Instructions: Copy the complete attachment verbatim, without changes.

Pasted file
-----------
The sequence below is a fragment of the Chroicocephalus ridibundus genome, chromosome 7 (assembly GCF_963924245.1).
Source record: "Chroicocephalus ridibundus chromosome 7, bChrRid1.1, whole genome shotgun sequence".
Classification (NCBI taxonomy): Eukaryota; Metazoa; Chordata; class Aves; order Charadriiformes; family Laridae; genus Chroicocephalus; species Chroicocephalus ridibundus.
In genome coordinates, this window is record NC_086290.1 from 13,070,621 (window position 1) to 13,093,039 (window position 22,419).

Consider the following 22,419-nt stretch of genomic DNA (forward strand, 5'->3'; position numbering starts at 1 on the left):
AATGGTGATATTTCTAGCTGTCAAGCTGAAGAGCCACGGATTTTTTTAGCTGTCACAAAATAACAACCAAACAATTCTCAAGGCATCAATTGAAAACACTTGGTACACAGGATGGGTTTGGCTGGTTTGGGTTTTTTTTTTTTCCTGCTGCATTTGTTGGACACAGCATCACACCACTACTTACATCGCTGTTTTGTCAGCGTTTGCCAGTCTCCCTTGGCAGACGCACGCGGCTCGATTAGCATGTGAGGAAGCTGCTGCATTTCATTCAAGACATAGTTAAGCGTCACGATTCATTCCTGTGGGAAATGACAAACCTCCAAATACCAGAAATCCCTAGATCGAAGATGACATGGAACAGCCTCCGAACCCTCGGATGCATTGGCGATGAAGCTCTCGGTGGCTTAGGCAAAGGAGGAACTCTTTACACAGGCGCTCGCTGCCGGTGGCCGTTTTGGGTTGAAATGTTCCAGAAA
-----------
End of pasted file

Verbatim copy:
The sequence below is a fragment of the Chroicocephalus ridibundus genome, chromosome 7 (assembly GCF_963924245.1).
Source record: "Chroicocephalus ridibundus chromosome 7, bChrRid1.1, whole genome shotgun sequence".
Classification (NCBI taxonomy): Eukaryota; Metazoa; Chordata; class Aves; order Charadriiformes; family Laridae; genus Chroicocephalus; species Chroicocephalus ridibundus.
In genome coordinates, this window is record NC_086290.1 from 13,070,621 (window position 1) to 13,093,039 (window position 22,419).

Consider the following 22,419-nt stretch of genomic DNA (forward strand, 5'->3'; position numbering starts at 1 on the left):
AATGGTGATATTTCTAGCTGTCAAGCTGAAGAGCCACGGATTTTTTTAGCTGTCACAAAATAACAACCAAACAATTCTCAAGGCATCAATTGAAAACACTTGGTACACAGGATGGGTTTGGCTGGTTTGGGTTTTTTTTTTTTCCTGCTGCATTTGTTGGACACAGCATCACACCACTACTTACATCGCTGTTTTGTCAGCGTTTGCCAGTCTCCCTTGGCAGACGCACGCGGCTCGATTAGCATGTGAGGAAGCTGCTGCATTTCATTCAAGACATAGTTAAGCGTCACGATTCATTCCTGTGGGAAATGACAAACCTCCAAATACCAGAAATCCCTAGATCGAAGATGACATGGAACAGCCTCCGAACCCTCGGATGCATTGGCGATGAAGCTCTCGGTGGCTTAGGCAAAGGAGGAACTCTTTACACAGGCGCTCGCTGCCGGTGGCCGTTTTGGGTTGAAATGTTCCAGAAA